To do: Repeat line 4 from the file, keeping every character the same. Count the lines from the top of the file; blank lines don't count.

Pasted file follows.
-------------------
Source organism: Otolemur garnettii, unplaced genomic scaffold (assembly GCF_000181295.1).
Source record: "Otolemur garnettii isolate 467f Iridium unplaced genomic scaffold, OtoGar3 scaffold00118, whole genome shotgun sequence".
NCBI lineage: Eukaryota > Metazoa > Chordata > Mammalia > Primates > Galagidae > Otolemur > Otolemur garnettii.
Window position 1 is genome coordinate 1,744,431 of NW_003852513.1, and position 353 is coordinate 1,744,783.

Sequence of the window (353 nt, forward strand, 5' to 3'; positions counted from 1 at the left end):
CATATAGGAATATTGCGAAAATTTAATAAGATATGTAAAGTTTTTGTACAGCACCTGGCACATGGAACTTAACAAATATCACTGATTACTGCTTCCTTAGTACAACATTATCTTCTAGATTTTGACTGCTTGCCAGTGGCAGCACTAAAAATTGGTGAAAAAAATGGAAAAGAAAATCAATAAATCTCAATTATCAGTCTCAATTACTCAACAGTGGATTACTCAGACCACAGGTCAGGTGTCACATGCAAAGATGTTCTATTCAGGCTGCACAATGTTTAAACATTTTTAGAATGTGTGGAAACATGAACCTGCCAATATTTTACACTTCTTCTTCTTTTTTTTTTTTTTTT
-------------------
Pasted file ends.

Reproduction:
Window position 1 is genome coordinate 1,744,431 of NW_003852513.1, and position 353 is coordinate 1,744,783.